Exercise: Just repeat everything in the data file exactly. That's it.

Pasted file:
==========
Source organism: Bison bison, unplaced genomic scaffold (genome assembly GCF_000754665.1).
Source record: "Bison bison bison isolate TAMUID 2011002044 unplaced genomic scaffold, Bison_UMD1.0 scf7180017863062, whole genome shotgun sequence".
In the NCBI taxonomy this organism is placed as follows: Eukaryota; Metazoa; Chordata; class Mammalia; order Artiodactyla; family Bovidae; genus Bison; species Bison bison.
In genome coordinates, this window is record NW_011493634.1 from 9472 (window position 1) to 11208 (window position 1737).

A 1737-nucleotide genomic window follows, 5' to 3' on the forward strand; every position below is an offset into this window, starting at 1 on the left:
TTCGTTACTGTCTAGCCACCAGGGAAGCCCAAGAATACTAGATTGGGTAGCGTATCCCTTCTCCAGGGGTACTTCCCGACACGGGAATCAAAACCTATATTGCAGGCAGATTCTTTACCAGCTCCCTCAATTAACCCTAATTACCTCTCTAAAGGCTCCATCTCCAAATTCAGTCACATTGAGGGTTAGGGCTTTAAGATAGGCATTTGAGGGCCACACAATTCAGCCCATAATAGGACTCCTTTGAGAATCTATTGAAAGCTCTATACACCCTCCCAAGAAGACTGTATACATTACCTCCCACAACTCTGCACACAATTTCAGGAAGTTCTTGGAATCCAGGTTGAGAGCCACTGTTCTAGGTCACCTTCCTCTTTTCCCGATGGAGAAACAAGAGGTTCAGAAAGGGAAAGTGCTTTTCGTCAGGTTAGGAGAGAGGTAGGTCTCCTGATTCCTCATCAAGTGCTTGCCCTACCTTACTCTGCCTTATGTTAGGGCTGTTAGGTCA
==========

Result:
Source organism: Bison bison, unplaced genomic scaffold (genome assembly GCF_000754665.1).
Source record: "Bison bison bison isolate TAMUID 2011002044 unplaced genomic scaffold, Bison_UMD1.0 scf7180017863062, whole genome shotgun sequence".
In the NCBI taxonomy this organism is placed as follows: Eukaryota; Metazoa; Chordata; class Mammalia; order Artiodactyla; family Bovidae; genus Bison; species Bison bison.
In genome coordinates, this window is record NW_011493634.1 from 9472 (window position 1) to 11208 (window position 1737).

A 1737-nucleotide genomic window follows, 5' to 3' on the forward strand; every position below is an offset into this window, starting at 1 on the left:
TTCGTTACTGTCTAGCCACCAGGGAAGCCCAAGAATACTAGATTGGGTAGCGTATCCCTTCTCCAGGGGTACTTCCCGACACGGGAATCAAAACCTATATTGCAGGCAGATTCTTTACCAGCTCCCTCAATTAACCCTAATTACCTCTCTAAAGGCTCCATCTCCAAATTCAGTCACATTGAGGGTTAGGGCTTTAAGATAGGCATTTGAGGGCCACACAATTCAGCCCATAATAGGACTCCTTTGAGAATCTATTGAAAGCTCTATACACCCTCCCAAGAAGACTGTATACATTACCTCCCACAACTCTGCACACAATTTCAGGAAGTTCTTGGAATCCAGGTTGAGAGCCACTGTTCTAGGTCACCTTCCTCTTTTCCCGATGGAGAAACAAGAGGTTCAGAAAGGGAAAGTGCTTTTCGTCAGGTTAGGAGAGAGGTAGGTCTCCTGATTCCTCATCAAGTGCTTGCCCTACCTTACTCTGCCTTATGTTAGGGCTGTTAGGTCA